4. Scott Parker

    I remember back in the days after 9/11 when we all wondered when we would be able to laugh again. Intellectually, I knew that day would arrive, but emotionally, I didn’t want to laugh. Then, for a few months and years afterward, someone would tell a bad 9/11 joke and the inevitable response would be “Is it too soon?” Now, as we approach the 7th anniversary, books, movies, TV shows crop up all riffing on life in a post-9/11 world. And there is going to be THE post-9/11 book or movie through which all future generations will view that day. I mean, can we think of WWI and not think of the book/movie “All Quiet on the Western Front”? Can we think of Vietnam and not think of “Platoon”? One trend I do see with post-9/11 and Iraq works is the focus on the human aspects of it. So far, there has not been a huge market for thriller books pitting the good guys against the Islamic terrorists. But there are books, like George Pelecanos’s “The Turnaround”, where regular folks face a war without a front and a populace that often forgets we are fighting. That kind of blowback will seep into our literature and future readers might even be appalled at our indifference. You never know: there may be a literary trend that is born out of the Iraq/Afghanistan/9/11 experience that we, as yet, don’t know. And if that genre/trend is born, inevitably it will have its genesis with one book or movie. I just wonder if its already out there.

    Reply
  5. Tom Barclay

    No, you’re not making too big a deal of the notion. RAMBO and ‘Full Metal Jacket’ may be more significant than ‘Platoon’ to some people, so it’s wise to remember how different messages attract different readers and viewers.

    For me, it’s Michael Herr’s DISPATCHES.

    Reply
  6. Pari Noskin Taichert

    Brett,You’re spot on.

    I think fiction is a tremendous arbiter of our future memories.

    But for pure impact, I think movies have even more influence. Perhaps this is because there is a larger audience? Perhaps because of their more visceral nature?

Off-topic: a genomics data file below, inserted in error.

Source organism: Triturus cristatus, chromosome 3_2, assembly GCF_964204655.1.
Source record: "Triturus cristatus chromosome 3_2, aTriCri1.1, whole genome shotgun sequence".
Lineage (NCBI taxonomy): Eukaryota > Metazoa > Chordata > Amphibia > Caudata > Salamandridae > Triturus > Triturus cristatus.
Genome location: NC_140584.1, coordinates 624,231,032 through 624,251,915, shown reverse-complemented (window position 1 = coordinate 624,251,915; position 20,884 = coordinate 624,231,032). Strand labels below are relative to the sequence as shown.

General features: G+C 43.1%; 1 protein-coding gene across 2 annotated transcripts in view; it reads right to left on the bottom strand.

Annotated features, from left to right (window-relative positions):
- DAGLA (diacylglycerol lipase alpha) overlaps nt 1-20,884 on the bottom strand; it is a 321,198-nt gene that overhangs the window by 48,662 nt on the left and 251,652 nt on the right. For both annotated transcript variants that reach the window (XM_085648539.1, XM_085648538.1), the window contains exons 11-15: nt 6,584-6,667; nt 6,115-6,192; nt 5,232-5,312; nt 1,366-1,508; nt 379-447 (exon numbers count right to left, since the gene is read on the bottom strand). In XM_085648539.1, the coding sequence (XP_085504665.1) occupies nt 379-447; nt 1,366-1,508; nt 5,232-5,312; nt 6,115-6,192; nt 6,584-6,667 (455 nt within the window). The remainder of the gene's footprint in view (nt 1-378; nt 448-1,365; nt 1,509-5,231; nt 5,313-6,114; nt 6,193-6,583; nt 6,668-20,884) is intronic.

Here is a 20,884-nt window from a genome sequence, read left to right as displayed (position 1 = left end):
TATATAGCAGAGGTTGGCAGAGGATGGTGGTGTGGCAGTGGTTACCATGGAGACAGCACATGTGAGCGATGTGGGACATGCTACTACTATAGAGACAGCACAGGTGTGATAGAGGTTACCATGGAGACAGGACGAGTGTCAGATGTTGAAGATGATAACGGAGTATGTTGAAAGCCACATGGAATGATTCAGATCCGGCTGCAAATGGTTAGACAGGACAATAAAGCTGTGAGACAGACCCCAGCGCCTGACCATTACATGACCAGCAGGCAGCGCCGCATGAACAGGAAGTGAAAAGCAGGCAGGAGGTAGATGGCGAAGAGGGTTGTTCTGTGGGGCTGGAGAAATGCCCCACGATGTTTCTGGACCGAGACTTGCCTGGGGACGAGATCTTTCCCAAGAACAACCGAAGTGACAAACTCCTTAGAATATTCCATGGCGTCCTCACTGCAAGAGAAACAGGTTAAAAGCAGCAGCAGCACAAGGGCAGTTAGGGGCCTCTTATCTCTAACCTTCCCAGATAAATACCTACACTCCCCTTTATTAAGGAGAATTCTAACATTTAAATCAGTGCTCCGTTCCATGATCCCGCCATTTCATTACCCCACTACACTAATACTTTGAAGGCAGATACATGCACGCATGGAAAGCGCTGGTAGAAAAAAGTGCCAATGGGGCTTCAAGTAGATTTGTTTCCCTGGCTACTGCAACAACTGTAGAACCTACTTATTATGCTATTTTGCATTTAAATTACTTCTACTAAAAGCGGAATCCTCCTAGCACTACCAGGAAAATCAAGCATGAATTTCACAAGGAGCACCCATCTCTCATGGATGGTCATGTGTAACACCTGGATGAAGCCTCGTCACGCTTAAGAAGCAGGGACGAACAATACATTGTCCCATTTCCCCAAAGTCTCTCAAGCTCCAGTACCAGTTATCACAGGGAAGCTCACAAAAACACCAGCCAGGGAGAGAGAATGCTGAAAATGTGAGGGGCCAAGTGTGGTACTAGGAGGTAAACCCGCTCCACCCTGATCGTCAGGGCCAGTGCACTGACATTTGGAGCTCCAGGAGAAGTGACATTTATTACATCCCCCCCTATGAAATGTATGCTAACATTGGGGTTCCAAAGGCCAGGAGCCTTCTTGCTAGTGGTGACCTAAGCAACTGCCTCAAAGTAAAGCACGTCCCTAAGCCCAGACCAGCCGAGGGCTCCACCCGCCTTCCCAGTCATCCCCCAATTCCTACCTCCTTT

Reply
  7. JT Ellison

    Historically, the leaders of countries tapped their artists and culture to tell their stories. I think we’re carrying on a fine tradition. It’s just too bad that the governments don’t pay for the arts, commission our work to tell their stories, the story of the people, like they used to. Thank goodness we’ve taken it upon ourselves…

    Reply
  8. John Dishon

    Well, 9/11 and the Iraq War would be memorable without any literature, movies, or art of any kind.

    I think it’s actually the opposite, because tragic events are an opportunity to make financial gains. It’s a trend, a fad, but the books about 9/11, for example, don’t make 9/11 memorable.

    Nobody cares about literature as a serious forum for discussion of the world or world events anymore. I’m pretty cynical I guess, but I don’t think Americans, anyway, since that’s all I can speak for, care about serious discussion at all.

    Reply
  9. John Dishon

    @JT Ellison:

    I wouldn’t want the government commissioning art. That would be an open door for propaganda, which we get enough of already from the mainstream media.

    Reply
  10. JT Ellison

    John, yes, but there’s always the groups of artists who band together to create without the yolk of government intervention, and the competition can create some amazing work. The Fugitive Poets, the whole Montparnasse scene, the Salon in Paris begat the entire avante-garde movement, the Irascibles in New York…

    With establishment comes anti-establishment, and as such private patrons of the arts. And bands of artists grouping together to spread their message. A lot of that has disappeared. That’s all I meant.

    Reply
  11. Zoë Sharp

    While I feel that, primarily, a work of fiction is there to entertain and engage the reader, there’s nothing says it can’t get across a serious message at the same time.

    I should imagine that far more people absorbed a critique of Communist Russia under Stalin by reading Orwell’s anti-Stalinist satire, ANIMAL FARM, than by studying a textbook on the subject.

    And SJ Rozan’s seminal ABSENT FRIENDS provided me with a haunting picture of 9/11 New York City that has stayed with me since I turned the final page.

    Reply
  12. Fran

    I have to agree with Ms. Sharp, “Absent Friends” just stunned me.

    Regardless of anyone’s take on politics, can you imagine not being jarred out of a book where someone blithely jaunts onto a plane without going through security? It’s affected everything, and only the dim wouldn’t acknowledge that.

    Reply